|Publication number||US4487703 A|
|Application number||US 06/478,189|
|Publication date||Dec 11, 1984|
|Filing date||Mar 23, 1983|
|Priority date||Mar 23, 1983|
|Publication number||06478189, 478189, US 4487703 A, US 4487703A, US-A-4487703, US4487703 A, US4487703A|
|Inventors||Paul R. Stapp|
|Original Assignee||Phillips Petroleum Company|
|Export Citation||BiBTeX, EndNote, RefMan|
|Patent Citations (7), Referenced by (2), Classifications (11), Legal Events (5)|
|External Links: USPTO, USPTO Assignment, Espacenet|
This invention relates to a novel surfactant composition as well as surfactant system containing the same. This invention also relates to a process for enhanced oil recovery employing the surfactant system.
Crude oil which has accumulated in subterranean formations is recovered or produced through one or more wells drilled into the formations. Initial production of the crude oil is accomplished by "primary recovery" techniques wherein only the natural forces present in the formation are utilized to produce the oil. However, upon depletion of these natural forces and the termination of primary recovery a large portion of crude oil remains trapped within the formation. Also, many formations lack sufficient natural forces to be produced by primary methods from the very beginning. Recognition of these facts has led to the development and use of many enhanced oil recovery techniques one of which is surfactant-flooding.
Surfactant-flooding involves the injection of an aqueous composition, commonly called a surfactant system, into a subterranean oil bearing formation via one or more injection wells. Typically, the surfactant system comprises salt water and a surfactant, the latter preferably in conjunction with a cosurfactant. Common surfactants proposed for use in oil recovery processes include petroleum sulfonates, alkylsulfates, alkylarylsulfates, alkylaryl sulfonates, alkylsulfonates, alkylpolyethoxyalkylene sulfonates, and quaternary ammonium salts.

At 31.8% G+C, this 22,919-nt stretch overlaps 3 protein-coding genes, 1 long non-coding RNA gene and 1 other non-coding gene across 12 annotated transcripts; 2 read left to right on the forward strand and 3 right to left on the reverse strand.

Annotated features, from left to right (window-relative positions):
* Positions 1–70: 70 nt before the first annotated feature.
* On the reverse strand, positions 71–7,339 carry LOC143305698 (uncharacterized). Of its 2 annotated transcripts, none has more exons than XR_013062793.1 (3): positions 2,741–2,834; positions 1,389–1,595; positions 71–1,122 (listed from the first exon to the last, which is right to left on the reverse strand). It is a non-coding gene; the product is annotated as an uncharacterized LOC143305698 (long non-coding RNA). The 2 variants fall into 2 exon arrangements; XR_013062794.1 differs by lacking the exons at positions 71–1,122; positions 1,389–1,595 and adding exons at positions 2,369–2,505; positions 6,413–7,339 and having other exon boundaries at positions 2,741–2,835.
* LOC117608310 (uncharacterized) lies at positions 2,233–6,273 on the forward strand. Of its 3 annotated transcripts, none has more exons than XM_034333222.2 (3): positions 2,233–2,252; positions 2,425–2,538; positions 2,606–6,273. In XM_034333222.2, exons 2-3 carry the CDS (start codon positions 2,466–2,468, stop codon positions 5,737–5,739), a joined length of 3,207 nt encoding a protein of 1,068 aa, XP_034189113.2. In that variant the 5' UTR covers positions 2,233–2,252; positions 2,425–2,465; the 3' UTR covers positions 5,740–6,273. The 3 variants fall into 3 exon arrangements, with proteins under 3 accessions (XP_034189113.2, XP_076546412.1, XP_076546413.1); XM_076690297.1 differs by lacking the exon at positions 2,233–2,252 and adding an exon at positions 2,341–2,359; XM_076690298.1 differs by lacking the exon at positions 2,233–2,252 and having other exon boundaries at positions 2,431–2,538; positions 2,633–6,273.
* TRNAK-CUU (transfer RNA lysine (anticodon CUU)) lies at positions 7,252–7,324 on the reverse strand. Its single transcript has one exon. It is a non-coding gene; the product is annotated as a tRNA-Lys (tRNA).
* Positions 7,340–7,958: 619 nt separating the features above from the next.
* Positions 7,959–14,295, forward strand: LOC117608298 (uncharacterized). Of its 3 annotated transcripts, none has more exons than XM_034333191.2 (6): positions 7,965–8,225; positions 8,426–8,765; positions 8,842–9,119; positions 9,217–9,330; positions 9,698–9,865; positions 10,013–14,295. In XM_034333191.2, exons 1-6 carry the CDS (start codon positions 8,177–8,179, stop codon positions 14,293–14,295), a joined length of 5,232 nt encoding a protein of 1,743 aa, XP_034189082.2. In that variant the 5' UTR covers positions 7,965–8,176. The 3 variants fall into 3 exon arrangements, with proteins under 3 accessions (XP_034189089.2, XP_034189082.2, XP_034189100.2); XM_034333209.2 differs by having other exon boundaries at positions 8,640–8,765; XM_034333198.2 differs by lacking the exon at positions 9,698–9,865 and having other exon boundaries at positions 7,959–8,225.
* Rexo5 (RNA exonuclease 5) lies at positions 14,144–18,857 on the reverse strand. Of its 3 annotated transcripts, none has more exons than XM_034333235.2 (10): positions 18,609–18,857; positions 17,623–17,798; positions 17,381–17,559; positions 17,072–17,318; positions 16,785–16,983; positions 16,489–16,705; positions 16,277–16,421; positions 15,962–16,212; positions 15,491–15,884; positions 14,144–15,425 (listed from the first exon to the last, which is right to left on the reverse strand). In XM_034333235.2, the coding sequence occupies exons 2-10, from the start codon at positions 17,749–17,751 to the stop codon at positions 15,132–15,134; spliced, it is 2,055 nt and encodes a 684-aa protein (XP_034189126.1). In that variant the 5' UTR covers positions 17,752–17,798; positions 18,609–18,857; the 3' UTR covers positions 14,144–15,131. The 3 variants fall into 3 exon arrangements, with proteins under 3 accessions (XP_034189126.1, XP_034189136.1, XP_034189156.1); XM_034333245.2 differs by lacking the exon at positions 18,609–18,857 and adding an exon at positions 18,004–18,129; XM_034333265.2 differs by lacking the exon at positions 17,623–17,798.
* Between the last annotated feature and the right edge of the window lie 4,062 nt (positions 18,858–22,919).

Once the surfactant system is injected, the generation of a microemulsion takes place in-situ as the injected surfactant system contacts the oil in place. Following injection of the surfactant system, a mobility buffer is usually injected to improve the sweep efficiency of the surfactant system thereby aiding the latter to move oil toward one or more production wells.
Surfactant-flooding has been an area of active interest in the art of enhanced oil recovery for many years. Considerable research has been conducted to find new and effective surfactants which are useful in surfactant systems employed in oil recovery processes. Therefore, the continued development of such surfactants is highly desirable. Therefore, it is an object of this invention to provide novel surfactants which are useful in surfactant systems.
A further object of this invention is to provide novel surfactant systems which are useful in oil recovery processes.
A further object of this invention is to provide an improved process for recovery of oil employing the above surfactant systems.